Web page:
[45] See Lothar Gall, Walther Rathenau, 220-248 and David Felix, Walther Rathenau, 175-190.

[46] On Seeckt see Hans Meier-Welcker, Seeckt (Bernard & Graefe Verlag für Wehrwesen: Frankfurt am Main, 1967), 524-558 and F. L. Carsten, The Reichswehr and Politics, 103-114, 135-147. On Brockdorff-Rantzau see Christiane Scheidemann, Ulrich Graf Brockdorff-Rantzau, 428-447, 549-712 and Herbert Hilbig, Die Träger der Rapallopolitik, 102-148. On Maltzan see Klaus Hildebrand, Das Vergangene Reich, 429.

[47] See Peter Krüger, Die Aussenpolitik, 13-16, 23-30, 80-84 and Gottfried Niedhart, Die Aussenpolitik, 2, 46-49.

[48] See Kurt Doß, „ Vom Kaiserreich zur Weimarer Republik. Das deutsche diplomatische Korps in einer Epoche des Umbruchs. “, 81-100. Peter Krüger, „ Struktur, Organisation und außenpolitische Wirkungsmöglichkeiten der leitenden Beamten des Auswärtigen Dienstes 1921-1933. “, 101-169. Peter Krüger, „ Die deutschen Diplomaten in der Zeit zwischen den Weltkriegen.“, 281-291.

[49] See Horst Günther Linke, Die Deutsch-sowjetischen Beziehungen, 19.

[50] On the United States and Weimar Germany see Karl-Ludwig Holtfrerich, „ Amerikanischer Kapitalexport und Wiederaufbau der deutschen Wirtschaft 1919-1923 im Vergleich zu 1924-1929“, 131-157 and Werner Link, „ Die Beziehungen zwischen der Weimarer Republik und den USA“. In, Michael Stürmer (ed.), Die Weimarer Republik. Belagerte Civitas (Verlagsgruppe Athenäum, Hain, Scriptor, Hanstein: 1980), 62-92.

[51] On British relations to Weimar Germany see Gottfried Niedhart, „ Multipolares Gleichgewicht und wirtschaftliche Verflechtung: Deutschland in der britischen Appeasement-Politik 1919-1933“. In, Michael Stürmer (ed.), Die Weimarer Republik. Belagerte Civitas (Verlagsgruppe Athenäum, Hain, Scriptor, Hanstein: 1980), 113-130 and Andrew Williams, “The Genoa Conference of 1922: Lloyd George and the Politics of Recognition.” In: Carole Fink, Axel Frohn, Jürgen Heideking (ed.), Genoa , Rapallo, and European Reconstruction in 1922 (German Historical Institute, Cambridge University Press: Cambridge, New York, Port Chester, Melbourne, Sidney, 1991), 29-47.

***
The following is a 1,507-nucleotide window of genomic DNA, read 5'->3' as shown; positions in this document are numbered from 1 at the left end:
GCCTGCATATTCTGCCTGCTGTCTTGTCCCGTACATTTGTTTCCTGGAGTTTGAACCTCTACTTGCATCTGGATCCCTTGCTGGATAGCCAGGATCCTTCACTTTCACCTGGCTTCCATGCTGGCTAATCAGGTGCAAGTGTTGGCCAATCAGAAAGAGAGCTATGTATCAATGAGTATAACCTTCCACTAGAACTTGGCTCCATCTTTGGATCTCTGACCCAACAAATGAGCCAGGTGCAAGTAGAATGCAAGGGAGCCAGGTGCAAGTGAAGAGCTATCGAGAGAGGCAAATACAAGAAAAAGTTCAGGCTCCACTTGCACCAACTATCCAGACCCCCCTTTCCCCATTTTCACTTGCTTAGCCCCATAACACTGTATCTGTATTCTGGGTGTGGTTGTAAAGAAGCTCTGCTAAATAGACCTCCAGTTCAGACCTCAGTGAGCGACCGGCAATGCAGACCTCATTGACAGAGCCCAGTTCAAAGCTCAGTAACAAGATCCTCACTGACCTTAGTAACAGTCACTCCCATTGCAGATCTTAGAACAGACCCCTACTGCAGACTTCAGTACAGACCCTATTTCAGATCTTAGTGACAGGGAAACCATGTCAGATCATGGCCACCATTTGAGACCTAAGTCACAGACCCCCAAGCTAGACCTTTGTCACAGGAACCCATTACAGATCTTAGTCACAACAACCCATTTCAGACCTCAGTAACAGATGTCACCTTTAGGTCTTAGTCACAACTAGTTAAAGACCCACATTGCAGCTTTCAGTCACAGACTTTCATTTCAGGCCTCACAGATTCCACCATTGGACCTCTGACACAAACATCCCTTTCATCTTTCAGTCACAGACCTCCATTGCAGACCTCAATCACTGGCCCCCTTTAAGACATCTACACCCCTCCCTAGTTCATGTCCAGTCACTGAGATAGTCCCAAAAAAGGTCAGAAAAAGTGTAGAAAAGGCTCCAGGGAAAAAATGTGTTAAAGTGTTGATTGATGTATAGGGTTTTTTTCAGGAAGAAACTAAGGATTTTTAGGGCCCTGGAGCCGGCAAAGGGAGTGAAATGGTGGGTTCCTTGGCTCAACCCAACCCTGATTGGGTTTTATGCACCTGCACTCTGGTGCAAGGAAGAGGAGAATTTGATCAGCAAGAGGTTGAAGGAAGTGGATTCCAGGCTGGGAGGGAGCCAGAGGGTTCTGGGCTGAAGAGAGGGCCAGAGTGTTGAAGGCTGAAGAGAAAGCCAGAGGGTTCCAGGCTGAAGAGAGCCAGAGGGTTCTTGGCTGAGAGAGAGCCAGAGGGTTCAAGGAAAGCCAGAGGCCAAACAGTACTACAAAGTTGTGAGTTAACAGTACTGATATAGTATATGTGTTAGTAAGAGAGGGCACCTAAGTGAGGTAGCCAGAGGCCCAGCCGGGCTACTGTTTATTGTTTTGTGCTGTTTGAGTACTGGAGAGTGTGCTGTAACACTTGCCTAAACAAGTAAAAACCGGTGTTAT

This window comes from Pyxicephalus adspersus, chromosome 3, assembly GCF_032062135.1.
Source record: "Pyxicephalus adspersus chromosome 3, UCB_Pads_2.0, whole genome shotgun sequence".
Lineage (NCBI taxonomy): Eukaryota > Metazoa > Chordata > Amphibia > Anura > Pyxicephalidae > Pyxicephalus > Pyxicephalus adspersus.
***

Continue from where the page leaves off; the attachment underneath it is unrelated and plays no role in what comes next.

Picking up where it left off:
[52] On France’s policy towards Weimar Germany see Stephen A. Schuker, “American Policy towards Debts and Reconstruction at Genoa, 1922.” In: Carole Fink, Axel Frohn, Jürgen Heideking (ed.), Genoa , Rapallo, and European Reconstruction in 1922 (German Historical Institute, Cambridge University Press: Cambridge, New York, Port Chester, Melbourne, Sidney, 1991), 93-112.

[53] See Friedrich Gaus, official advocate of the Auswärtiges Amt on the interpretation of Art. 116 of the Versailles Treaty to Maltzan in, ADAP, A, III, Nr. 16, 23.01.1920, 36 and ADAP, A, V, Nr. 225, 22.12.1921, 451-454.

[54] See Theodor Schieder, Die Probleme des Rapallovertrages, 16.

[55] See John Hiden, The Baltic States and Weimar Ostpolitik (Cambridge University Press: Cambridge, London, New York, Melbourne, 1987), 26-35 and Peter Grupp, Deutsche Außenpolitik im Schatten von Versailles 1918-1920. Zur Politik des Auswärtigen Amts vom Ende des Ersten Weltkriegs und der Novemberrevolution bis zum Inkrafttreten des Versailler Vertrages (Ferdinand Schöningh: Paderborn, 1988), 112-137.

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Maltzan - The Architect of Rapallo
Weimar Foreign Policy, German-Soviet Relations, and the Treaty of Rapallo, 1920-22
University of Washington  (Department of History)
Research Seminar in Modern European History
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Maltzan, Architect, Rapallo, Weimar, Foreign, Policy, German-Soviet, Relations, Treaty
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M.A. Pouyan Shekarloo (Author), 2010, Maltzan - The Architect of Rapallo, Munich, GRIN Verlag,